The Washington PostDemocracy Dies in Darkness

Maybe athlete family and friends could log off and enjoy the show. Quietly.

Denver Nuggets center Nikola Jokic after his altercation with Miami Heat forward Markieff Morris. (David Zalubowski/AP)

Nikola Jokic has brothers.

Even casual fans who don’t follow the league closely in November now know for certain that the reigning NBA MVP has two older brothers. They know this because his brothers woke up feeling particularly dangerous Tuesday morning and created a Twitter account for the sole purpose of making their presence known.

You see, their baby brother, who plays for the Denver Nuggets, and Miami Heat enforcer Markieff Morris got into a bit of a fracas at the end of their game Monday night. It started when Morris extended a forearm into Jokic’s ribs. A dirty play. Jokic retaliated by shoving Morris in the back, hard. An even dirtier play.

This back-and-forth of who can throw the most egregious cheap shot should’ve ended there on the Ball Arena floor in Denver and inside the NBA league office, where Jokic was issued a one-game suspension and Morris was fined $50,000.

But lucky for us, both Jokic and Morris have brothers.

Nuggets star Nikola Jokic suspended one game for ‘forcefully shoving’ Heat’s Markieff Morris

Marcus Morris — Markieff’s identical twin, who plays for the Los Angeles Clippers — tweeted a subtle threat that he would avenge his family. Then either Strahinja or Nemanja Jokic logged onto their new, shared social media account and wolfed back at Marcus. It was petty and silly and yet so much fun.

We gawkers might tee-hee at the trash talk and eat up every morsel of these social media meltdowns, but the real stars of the family probably wish their family members would stay on the sidelines.

Brothers. Parents. Wives. Might do them good to have a seat. Maybe a couple of those expensive ones courtside or inside NFL stadium luxury suites. Just about any seat will do — as long as they stay calm and don’t overstep boundaries when it comes to the supremely athletic relative whose last names they share. Apparently, enjoying the good seats and riding their loved one’s jersey tails are not enough, because family members keep imposing.

When his wide receiver son wasn’t getting along with his co-worker, Odell Beckham Sr. chimed in by amplifying an 11-minute video of all the times quarterback Baker Mayfield missed Junior during his underwhelming season. The next time OBS answers his son’s bat signal of distress, though, he may want to flip the exculpatory video so that viewers don’t have to watch it sideways.

Mayfield, too, has a someone in his life who needs to chill. Whenever she feels that Cleveland Browns fans aren’t appreciating her husband, Emily Mayfield goes to Instagram in his defense. She once called out “fair weather fans” because how dare someone criticize her husband when he throws three interceptions one week and cheer him the next time out when he hits his targets.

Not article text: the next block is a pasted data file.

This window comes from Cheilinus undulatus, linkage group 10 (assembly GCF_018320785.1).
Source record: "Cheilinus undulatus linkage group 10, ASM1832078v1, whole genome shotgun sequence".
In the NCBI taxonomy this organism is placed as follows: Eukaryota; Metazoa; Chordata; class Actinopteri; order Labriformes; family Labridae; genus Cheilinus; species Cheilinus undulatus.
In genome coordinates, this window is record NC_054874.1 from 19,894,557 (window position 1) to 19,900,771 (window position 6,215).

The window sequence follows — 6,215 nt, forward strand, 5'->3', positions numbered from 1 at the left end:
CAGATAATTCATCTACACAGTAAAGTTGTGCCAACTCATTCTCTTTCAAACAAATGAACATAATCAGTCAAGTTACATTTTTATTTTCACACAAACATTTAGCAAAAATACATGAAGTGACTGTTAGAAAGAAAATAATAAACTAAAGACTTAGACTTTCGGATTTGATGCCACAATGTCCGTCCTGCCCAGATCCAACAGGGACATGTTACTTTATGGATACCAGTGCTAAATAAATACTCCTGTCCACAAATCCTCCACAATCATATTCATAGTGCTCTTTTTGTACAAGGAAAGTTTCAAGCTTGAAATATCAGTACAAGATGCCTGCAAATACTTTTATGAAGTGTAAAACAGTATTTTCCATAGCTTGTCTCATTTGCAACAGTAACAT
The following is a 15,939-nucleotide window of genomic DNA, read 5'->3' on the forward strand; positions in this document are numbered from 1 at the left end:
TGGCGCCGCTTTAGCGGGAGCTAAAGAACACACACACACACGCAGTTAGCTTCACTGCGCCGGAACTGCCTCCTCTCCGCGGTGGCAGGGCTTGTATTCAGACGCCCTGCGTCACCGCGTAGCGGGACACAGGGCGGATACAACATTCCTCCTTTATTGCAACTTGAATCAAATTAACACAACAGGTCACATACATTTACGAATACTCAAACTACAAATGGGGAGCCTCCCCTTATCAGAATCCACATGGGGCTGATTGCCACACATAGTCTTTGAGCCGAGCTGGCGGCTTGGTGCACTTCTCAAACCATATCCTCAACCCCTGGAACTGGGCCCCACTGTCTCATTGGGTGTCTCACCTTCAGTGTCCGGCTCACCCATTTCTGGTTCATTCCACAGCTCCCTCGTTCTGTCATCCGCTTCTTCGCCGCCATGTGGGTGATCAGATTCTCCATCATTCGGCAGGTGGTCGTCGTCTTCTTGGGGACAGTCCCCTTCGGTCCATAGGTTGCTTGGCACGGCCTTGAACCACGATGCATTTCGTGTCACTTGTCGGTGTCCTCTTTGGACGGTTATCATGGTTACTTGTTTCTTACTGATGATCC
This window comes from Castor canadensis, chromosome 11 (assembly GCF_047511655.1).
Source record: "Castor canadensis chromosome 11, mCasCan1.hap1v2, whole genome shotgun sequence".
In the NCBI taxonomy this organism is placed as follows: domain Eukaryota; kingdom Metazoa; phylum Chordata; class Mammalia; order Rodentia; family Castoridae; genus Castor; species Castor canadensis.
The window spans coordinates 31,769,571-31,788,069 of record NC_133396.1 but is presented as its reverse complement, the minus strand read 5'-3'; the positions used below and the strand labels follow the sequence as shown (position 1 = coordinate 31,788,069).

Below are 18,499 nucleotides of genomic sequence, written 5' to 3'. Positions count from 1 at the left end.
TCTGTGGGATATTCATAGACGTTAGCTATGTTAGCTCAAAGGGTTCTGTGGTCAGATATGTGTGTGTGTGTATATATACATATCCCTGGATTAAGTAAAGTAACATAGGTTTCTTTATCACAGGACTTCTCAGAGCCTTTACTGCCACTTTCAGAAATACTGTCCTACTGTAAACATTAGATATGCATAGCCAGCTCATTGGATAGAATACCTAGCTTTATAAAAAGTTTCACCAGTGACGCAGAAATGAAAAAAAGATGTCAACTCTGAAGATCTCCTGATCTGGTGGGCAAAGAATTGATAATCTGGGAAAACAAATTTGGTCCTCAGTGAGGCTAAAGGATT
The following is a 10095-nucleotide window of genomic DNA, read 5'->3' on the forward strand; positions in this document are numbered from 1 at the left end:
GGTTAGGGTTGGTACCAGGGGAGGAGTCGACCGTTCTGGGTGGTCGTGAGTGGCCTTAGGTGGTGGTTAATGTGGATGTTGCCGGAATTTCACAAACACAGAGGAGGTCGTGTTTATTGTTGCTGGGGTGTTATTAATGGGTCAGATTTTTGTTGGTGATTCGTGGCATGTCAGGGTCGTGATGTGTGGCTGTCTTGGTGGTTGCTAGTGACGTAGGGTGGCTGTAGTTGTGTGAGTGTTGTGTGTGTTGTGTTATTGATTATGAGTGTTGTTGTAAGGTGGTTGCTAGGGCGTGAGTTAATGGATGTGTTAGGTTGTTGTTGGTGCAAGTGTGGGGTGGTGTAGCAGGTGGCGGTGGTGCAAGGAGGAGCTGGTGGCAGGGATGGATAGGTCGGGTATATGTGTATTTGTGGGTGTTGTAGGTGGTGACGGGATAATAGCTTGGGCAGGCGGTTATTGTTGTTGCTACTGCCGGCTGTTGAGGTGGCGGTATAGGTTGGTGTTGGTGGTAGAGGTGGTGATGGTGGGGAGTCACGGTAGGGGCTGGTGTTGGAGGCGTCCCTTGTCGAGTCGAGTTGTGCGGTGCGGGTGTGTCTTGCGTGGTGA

At least Jackson Mahomes doesn’t spend his spare time clapping back at his brother Patrick’s fans on social media. He would rather dance on TikTok — and right on top of the Sean Taylor logo that was painted at FedEx Field to honor the former Washington player on the day of his jersey number retirement.

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There are other instances of family meddling. William Rondo, brother of Rajon, heckled Russell Westbrook and got ejected from an NBA playoff game in the bubble; Clinton Portis’s mom punched out a Philadelphia Eagles fan in 2006; even NFL Commissioner Roger Goodell’s wife assumed a Twitter alias to defend her man. During a heated playoff game in 2008, LeBron James once became so incensed by his mother getting up from her seat and swooping into a baseline kerfuffle that he told her to sit her, ahem, down.

We get it. They love their relatives who have made it big and achieved name recognition in their chosen sport. They’re proud and want to protect them. It’s only a natural instinct to step in as game-film editor, fan club president or big-brother bodyguard when they feel critics are coming for their family.

This kind of loyalty, however, does not help their well-known kinfolk.

Once overly protective (or wannabe-famous) family members get involved, the spotlight shifts to the wrong person.

No one goes to an Adele concert to hear her background singers, and not a single Nuggets fan who owns a Jokic jersey wears it because they’re rooting on his two older siblings. Without their baby bro, Strahinja and Nemanja are just two very tall, very tatted-up dudes from Serbia. Jackson doesn’t get 996,000 followers on TikTok without the benefit of using big brother Patrick’s workplace as the backdrop for his dance moves.

And while family feuds serve up delicious Twitter beef for the rest of us to devour, it’s a bad look for the one who actually made their last name popular.

Would it be too much of a leap for a Browns fan to think that private conversations between husband and wife became public posts on Emily’s social media? And what exactly did Senior think he was accomplishing on OBJ’s behalf? He only made his son look like the passive-aggressive mastermind behind the #FreeOBJ movement, someone so manipulative that he marshaled his friends and family to demand a change of scenery instead of speaking up himself.

The sidelines are littered with family members who think they are defending their loved one or trying to go viral on their own. LeBron’s advice for family still applies: They should sit their behinds down.